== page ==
Extension

Spontaneous Combustion of Hay

Steve Fransen and Ned Zaugg, Washington State University

Fire Risk of Wet Hay
The recent flooding on Washington’s west side requires close monitoring of stored hay for signs of spontaneous combustion. Dry hay (stored at 15 percent moisture or less) is safe for long-term storage. However, if the hay has become wet the quality has been permanently changed and the potential fire hazard from spontaneous combustion increased.

Checking for Spontaneous Combustion
Chemical reactions and microbial growth in hay occur because of the change in availability of moisture, oxygen, and pressure to create heat to the point of ignition and fire.

There will be early warning signs. Watch for steam rising from bale surfaces and condensing on the roof and eves of the barn. Often molds will start to grow on all these surfaces, too. There will be an acrid, hot, tobacco smell rising from the bales. Even before these visual signs appear, it is wise to take the temperature of the bales in the stack.

If the hay is in round bales, probe the bale ends. If in square bales, probe from the sides. If you do not have a long temperature probe, you can use a crowbar. If the haystack is large, push the crowbar in between bales as deep as you can go. Leave the crowbar there for about two hours. Remove the bar and feel with your bare hands. If the crowbar is easily handled, without feeling heat or discomfort, the hay in that area has not heated yet.
If the crowbar can only be held for a short time, the hay temperature is approaching 130 Fº. If the bar can only be touched briefly, hay temperatures are about 140 Fº. At 150 Fº, the bar is too hot to hold.

A second approach is to drive a pipe into the stack about 10 feet deep. Follow with a thermometer on a string to the final depth, leave the thermometer there for about 10 to 15 minutes, then pull it out and check the bale temperature. Repeat this same process in a number of places in the stack and repeat daily. The following table shows critical bale temperatures to monitor and actions to consider.

Temperatures, quality changes
and action to take with flood-damaged hay

Temperature, Fº Loss of Protein, % Condition and Actions
100 - 120 None No action needs to be take
120 - 130 10 to 30 Monitor bale temps daily
140 10 to 50 Consider tearing stacks down
150 - 160 30 to 80 Dangerous. Chemical reactions are occurring. Call fire department – do not open the stack until they arrive!
160 - 180 90 to 100 Smoldering pockets and hot spots. Gases will ignite once hay is exposed to air.
212   Point of no return.

 

Spontaneous Combustion: how it happens
The process of spontaneous combustion involves both microbial growth and chemical changes and may be slow to develop. The wet hay will first stimulate microbial growth and as these organisms grow they produce heat while drying out the surrounding surfaces of the hay for energy. More drying surfaces produces more microbial growth and different types of microbes live and die as the internal bale temperature climbs.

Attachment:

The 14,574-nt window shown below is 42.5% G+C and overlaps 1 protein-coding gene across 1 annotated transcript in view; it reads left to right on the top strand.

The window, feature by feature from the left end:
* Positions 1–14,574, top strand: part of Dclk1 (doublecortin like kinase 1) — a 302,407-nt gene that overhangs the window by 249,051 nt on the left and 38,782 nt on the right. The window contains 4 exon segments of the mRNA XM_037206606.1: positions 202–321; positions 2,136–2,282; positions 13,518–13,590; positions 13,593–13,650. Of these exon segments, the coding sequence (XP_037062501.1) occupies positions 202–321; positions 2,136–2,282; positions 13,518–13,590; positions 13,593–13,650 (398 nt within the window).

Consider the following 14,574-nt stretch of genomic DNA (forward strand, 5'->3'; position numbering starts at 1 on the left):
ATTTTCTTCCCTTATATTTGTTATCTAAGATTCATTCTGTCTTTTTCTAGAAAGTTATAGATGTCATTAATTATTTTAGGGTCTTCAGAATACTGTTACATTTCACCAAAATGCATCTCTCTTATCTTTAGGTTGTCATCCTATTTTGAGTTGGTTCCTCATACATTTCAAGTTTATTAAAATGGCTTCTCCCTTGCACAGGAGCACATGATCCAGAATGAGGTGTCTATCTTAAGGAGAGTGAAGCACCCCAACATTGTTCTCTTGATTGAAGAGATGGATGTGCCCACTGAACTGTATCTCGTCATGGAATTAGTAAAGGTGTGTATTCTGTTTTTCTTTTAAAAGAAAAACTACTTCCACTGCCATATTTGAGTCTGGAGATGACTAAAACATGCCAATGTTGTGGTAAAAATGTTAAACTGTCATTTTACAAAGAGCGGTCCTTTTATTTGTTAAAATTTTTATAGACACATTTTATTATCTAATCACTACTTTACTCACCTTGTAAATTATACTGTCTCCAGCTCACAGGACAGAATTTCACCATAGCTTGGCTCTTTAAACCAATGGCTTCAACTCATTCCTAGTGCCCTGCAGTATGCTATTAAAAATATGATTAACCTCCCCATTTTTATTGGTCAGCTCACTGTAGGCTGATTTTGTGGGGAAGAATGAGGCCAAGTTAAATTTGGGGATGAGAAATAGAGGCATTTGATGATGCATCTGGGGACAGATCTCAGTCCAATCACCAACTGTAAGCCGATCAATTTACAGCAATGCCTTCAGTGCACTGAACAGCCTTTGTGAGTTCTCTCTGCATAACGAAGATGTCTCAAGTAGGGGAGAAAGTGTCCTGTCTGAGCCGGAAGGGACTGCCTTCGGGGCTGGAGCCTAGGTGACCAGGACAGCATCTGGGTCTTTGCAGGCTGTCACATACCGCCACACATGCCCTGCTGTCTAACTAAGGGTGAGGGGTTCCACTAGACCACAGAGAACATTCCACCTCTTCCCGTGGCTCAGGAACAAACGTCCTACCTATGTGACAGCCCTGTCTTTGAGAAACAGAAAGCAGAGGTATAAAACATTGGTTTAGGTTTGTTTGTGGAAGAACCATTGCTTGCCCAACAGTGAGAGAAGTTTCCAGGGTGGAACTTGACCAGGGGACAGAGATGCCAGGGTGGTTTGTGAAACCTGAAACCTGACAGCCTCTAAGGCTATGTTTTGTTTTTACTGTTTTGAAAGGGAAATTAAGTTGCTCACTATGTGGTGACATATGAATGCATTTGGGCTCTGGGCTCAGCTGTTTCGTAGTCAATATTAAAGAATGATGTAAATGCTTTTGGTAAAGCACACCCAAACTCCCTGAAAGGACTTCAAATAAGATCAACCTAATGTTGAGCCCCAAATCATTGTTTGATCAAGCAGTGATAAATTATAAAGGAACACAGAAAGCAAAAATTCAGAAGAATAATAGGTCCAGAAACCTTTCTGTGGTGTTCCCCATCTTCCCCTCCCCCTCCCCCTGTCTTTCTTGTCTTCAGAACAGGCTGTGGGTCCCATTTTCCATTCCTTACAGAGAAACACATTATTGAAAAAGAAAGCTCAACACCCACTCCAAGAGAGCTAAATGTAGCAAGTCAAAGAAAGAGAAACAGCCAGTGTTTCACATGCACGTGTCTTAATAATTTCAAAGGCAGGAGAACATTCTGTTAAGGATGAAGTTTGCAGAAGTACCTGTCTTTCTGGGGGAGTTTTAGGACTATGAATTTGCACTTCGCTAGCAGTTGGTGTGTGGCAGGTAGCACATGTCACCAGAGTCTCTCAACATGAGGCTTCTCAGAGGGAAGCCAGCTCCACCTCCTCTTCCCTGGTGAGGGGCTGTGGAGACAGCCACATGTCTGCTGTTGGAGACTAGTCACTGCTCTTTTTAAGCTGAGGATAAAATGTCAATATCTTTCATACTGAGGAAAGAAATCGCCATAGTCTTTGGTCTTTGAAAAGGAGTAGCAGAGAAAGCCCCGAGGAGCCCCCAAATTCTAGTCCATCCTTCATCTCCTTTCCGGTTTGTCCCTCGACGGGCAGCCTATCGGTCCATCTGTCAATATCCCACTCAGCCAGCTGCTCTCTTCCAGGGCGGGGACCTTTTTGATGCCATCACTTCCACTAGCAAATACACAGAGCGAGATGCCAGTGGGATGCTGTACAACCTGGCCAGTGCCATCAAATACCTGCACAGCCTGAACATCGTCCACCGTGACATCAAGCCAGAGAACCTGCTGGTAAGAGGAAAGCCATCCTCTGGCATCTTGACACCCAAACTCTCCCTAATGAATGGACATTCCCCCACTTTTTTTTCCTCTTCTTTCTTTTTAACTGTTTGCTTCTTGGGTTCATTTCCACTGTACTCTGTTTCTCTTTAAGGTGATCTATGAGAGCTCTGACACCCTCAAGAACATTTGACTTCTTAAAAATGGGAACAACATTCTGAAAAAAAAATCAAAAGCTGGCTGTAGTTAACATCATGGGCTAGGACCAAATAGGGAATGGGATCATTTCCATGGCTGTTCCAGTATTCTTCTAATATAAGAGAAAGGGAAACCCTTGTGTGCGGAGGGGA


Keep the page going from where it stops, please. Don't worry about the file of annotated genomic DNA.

When the bale temperature reaches about 150 Fº the hay is on a one-way street and going the wrong direction! The larger the haystack and the more densely packed the hay is the longer it may take to show signs of internal bale burning. Internal bale temperature may take several weeks before reaching 150 Fº, but from this point on more heat resistant bacteria, called exothermic bacteria, start a process of chemical change that rapidly increases temperatures to the point of spontaneous combustion.

What You Can or Must Do
When bale temperature rises to 150 – 160 Fº, it is time to take action now. (Fire is likely from 180 to 212 Fº.) Do not walk on the top of a heating haystack because internal burning bales have consumed a quantity of hay and the top, and you, could collapse into a burning inferno.

First, call the fire department as it is likely already out of control. Remove all animals and equipment out and away from the barn. Prepare a place for storing good hay and a place for hot or burning hay. After the trained personnel from the fire department have arrived, carefully start removing the bales from the barn -- the new infusion of air into the stack may be just the fuel needed for the entire structure to go up in flames.

Store bales individually to allow for maximum airflow and enhance heat loss from the bales. Large, one-ton bales will likely not dry in the center even after stored individually. These large bales will need to be broken apart for more complete drying. Small square bales stacked loosely may dry without splitting, but continue monitoring temperatures until they stabilize at less than 110 Fº.

If you see any flames appear in the stack or the bale as wet bales are removed, douse it well with water to cool and extinguish the fire. If certain materials have been applied to the hay, such as ethoxyquin and BHT (butylated hydroxytoluene), a deadly gas, hydrogen cyanide, will be produced during the burning process.

Hay Quality: some potential problems
A secondary problem with the wet hay is the nutritional value has been reduced from its initial quality. Heated hay may have a large amount of the protein now bound to the fiber and thus unavailable to livestock. Also, unknown pollutants may have contaminated the hay, so toxins could be produced from other microorganisms now living on the hay or toxic substances may have contaminated the hay. It may be best to not use it for feed.

For further information please contact Steve Fransen (fransen@wsu.edu) or Ned Zaugg at (zaugg@wsu.edu).

WSU Extension, PO Box 646248, Hulbert 411, Washington State University, Pullman WA 99164-6248, 509-335-2837, Contact Us